GO TO GRANVILLE ISLAND.  Granville Island is an ‘island’ set beneath the Granville Street bridge, just across the water (False Creek) from downtown Vancouver.  You can get to it either via the road which runs to it, or on the Aquabus service from various points across False Creek (which is fun to do with the kids too).  The main attraction is thePublic Market that’s popular with the locals for fresh fruit and vegetables, as well as for delicacies such as fresh pasta, home made ice cream, organic food, specialty cheeses, and other ‘fine foods’.  There’s also a strong local artists’ ‘haven’ there and you can watch them work, or you can purchase unique hand-made items ranging from jewellery, handicrafts, hand-blown glass, wood-crafts and textiles.  There’s also a ‘Kids Market’ in a separate building, with shops catering to all things related to kids, including shoes and clothing, educational toys, baby accessories, hairdressers, and even a playcentre.  In the summer (or a crisp winter’s day), grab yourself a coffee and some food, sit outside on the plaza behind the market and listen to the various musicians as they play and or sing while you watch the world sail past on the Creek.  And don’t forget to buy a bag of seeds for the kids to feed the throngs of seagulls—a great photo opportunity!

GO ICE SKATING.  In Australia where we live, it’s practically a given that people swim.  Babies as young as 6 months old (and even younger), are enrolled in swim lessons (ok, ‘water familiarisation’ lessons).  But it seems that in Vancouver, kids ice skate instead, usually beginning with lessons as early as aged 3yrs.  Skating lessons usually lead to joining ice hockey teams (Canadians are mad about their ice hockey) or to figure skating (girls and boys) lessons.  Ice rinks are plentiful (unlike in Greater Melbourne, where there are only 2 rinks) and many are even open year-round.  A Public Skating session of 2+hrs in duration often costs around $3.00 US/CAD per person, and skate rentals are available for approximately a similar price.  (In contrast, in Melbourne, a public skate session at the Docklands Icehouse costs $23.50 US/AUD per adult and $19.50 for kids 6-14yrs and $13.00 for kids 3-5yrs, although it does include skate rental.)   It’s a great family activity, winter or summer.  There’s even a free public rink at Robson Square downtown (skate rental extra).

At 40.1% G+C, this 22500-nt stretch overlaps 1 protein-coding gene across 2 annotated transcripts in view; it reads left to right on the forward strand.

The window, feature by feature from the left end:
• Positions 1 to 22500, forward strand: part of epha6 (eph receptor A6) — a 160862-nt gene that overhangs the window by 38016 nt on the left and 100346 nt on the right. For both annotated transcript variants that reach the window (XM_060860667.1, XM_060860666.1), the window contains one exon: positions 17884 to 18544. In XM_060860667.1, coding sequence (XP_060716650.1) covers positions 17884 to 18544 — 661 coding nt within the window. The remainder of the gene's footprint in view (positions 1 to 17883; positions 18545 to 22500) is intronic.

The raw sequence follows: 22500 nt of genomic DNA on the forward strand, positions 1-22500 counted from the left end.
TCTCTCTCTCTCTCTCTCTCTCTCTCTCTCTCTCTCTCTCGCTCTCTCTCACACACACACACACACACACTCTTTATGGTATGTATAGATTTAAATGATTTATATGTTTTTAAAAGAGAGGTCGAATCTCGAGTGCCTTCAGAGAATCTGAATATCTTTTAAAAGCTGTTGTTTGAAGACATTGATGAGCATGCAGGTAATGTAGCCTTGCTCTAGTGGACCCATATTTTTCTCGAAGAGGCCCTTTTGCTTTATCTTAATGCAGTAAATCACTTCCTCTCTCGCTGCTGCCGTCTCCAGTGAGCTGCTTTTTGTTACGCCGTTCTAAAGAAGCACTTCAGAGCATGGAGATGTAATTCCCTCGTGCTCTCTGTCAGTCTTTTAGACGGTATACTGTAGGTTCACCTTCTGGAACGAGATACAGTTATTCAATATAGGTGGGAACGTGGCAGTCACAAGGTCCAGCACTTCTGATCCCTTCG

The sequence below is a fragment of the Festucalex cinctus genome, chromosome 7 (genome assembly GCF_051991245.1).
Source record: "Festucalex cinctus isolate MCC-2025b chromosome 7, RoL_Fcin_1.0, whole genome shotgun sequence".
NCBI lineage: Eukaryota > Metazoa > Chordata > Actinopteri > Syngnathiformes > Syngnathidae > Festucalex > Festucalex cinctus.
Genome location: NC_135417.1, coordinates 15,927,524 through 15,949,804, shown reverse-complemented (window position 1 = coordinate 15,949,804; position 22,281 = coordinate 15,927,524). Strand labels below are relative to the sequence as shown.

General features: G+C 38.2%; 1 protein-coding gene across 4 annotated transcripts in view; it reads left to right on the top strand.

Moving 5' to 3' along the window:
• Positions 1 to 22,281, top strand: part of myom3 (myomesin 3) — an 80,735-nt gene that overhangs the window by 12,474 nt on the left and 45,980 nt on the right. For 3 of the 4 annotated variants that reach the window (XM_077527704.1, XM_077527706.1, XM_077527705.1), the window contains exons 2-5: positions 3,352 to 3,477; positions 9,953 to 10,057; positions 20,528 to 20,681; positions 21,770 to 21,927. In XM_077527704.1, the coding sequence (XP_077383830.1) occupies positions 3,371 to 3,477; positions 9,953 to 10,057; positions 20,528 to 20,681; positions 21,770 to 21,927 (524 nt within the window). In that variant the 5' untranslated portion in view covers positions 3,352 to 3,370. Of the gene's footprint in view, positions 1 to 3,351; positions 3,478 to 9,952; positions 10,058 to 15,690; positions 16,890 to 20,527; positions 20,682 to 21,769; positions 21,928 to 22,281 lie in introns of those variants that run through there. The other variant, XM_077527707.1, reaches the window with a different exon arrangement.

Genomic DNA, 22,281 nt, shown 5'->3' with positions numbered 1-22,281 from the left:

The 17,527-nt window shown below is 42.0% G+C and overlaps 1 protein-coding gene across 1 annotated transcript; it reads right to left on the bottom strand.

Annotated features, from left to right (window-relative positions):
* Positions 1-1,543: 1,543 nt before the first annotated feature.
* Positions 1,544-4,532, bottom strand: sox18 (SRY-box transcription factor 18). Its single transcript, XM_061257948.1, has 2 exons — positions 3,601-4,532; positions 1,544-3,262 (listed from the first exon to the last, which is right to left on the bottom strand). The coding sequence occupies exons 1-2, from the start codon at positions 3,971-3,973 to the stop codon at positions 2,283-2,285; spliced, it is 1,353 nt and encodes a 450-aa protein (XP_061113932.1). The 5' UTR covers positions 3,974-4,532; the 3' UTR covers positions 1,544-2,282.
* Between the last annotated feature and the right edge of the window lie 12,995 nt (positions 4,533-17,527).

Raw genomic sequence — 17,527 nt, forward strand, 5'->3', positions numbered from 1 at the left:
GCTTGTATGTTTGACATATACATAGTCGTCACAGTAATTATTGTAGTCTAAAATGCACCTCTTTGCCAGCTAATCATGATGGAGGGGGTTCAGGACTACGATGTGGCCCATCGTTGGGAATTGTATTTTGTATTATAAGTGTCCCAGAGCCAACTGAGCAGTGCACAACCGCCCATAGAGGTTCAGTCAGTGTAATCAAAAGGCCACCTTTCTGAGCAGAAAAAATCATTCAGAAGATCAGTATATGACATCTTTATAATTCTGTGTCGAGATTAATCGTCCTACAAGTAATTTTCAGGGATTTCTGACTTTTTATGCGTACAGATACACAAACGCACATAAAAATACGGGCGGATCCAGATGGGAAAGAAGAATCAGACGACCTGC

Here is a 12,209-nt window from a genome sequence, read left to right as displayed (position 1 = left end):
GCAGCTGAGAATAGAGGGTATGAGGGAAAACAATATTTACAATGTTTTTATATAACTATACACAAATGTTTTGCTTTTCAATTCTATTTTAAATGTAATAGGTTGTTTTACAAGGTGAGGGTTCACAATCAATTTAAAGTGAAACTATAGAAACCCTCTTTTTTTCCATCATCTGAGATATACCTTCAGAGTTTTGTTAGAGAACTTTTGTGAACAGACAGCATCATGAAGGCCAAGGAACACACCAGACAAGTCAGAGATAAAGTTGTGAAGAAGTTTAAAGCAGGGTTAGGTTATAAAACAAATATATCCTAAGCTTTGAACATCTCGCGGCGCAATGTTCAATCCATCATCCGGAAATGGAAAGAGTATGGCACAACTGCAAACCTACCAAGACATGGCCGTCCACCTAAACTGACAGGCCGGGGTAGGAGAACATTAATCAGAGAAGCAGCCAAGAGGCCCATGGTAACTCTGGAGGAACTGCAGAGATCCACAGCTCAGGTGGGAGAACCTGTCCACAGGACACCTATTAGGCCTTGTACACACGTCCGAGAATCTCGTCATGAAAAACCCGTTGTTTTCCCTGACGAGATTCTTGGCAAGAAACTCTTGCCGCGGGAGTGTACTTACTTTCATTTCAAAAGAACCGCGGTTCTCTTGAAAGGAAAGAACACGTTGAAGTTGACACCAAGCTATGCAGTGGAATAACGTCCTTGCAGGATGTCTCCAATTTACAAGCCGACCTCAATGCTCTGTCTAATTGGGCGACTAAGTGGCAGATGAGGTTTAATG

These are just some of our favourite things to do in Vancouver which also happen to be inexpensive and enjoyed by the locals (aka not totally touristy) too.  For more ideas—check out www.kidsvancouver.com.  And if you are there around Christmastime, there are a host of activities on offer too that highlight the magic of the holidays.
 
Check out these posts by other families who are sharing their favourite places to explore with kids in their hometowns:


      Asia-Pacific:


    Europe/Middle East:
    North America:
     Central America/Mexico:




    18 comments:

    1. I love BC in Winter. Your photos sure take me back there. Great ideas - can't wait to get on those bridges with my kids!

      ReplyDelete
    2. I discovered on this last visit that there's lots to love in the winter too, but summer is still my favourite! Thanks for stopping by Justin.

      ReplyDelete
    3. Beautiful! I do not like the winter at all, in fact we make it our purpose to follow summer around where we can:) That being said this list makes even me want to explore in the winter! I think i'll stick to summer time where I am sure most of these activities can still be done. I have not been top Canada at all yet, I suppose I need to add it to the bucket list!

      ReplyDelete
    4. That bridge is amaaaaing!! Last time we drove through we only had a little baby...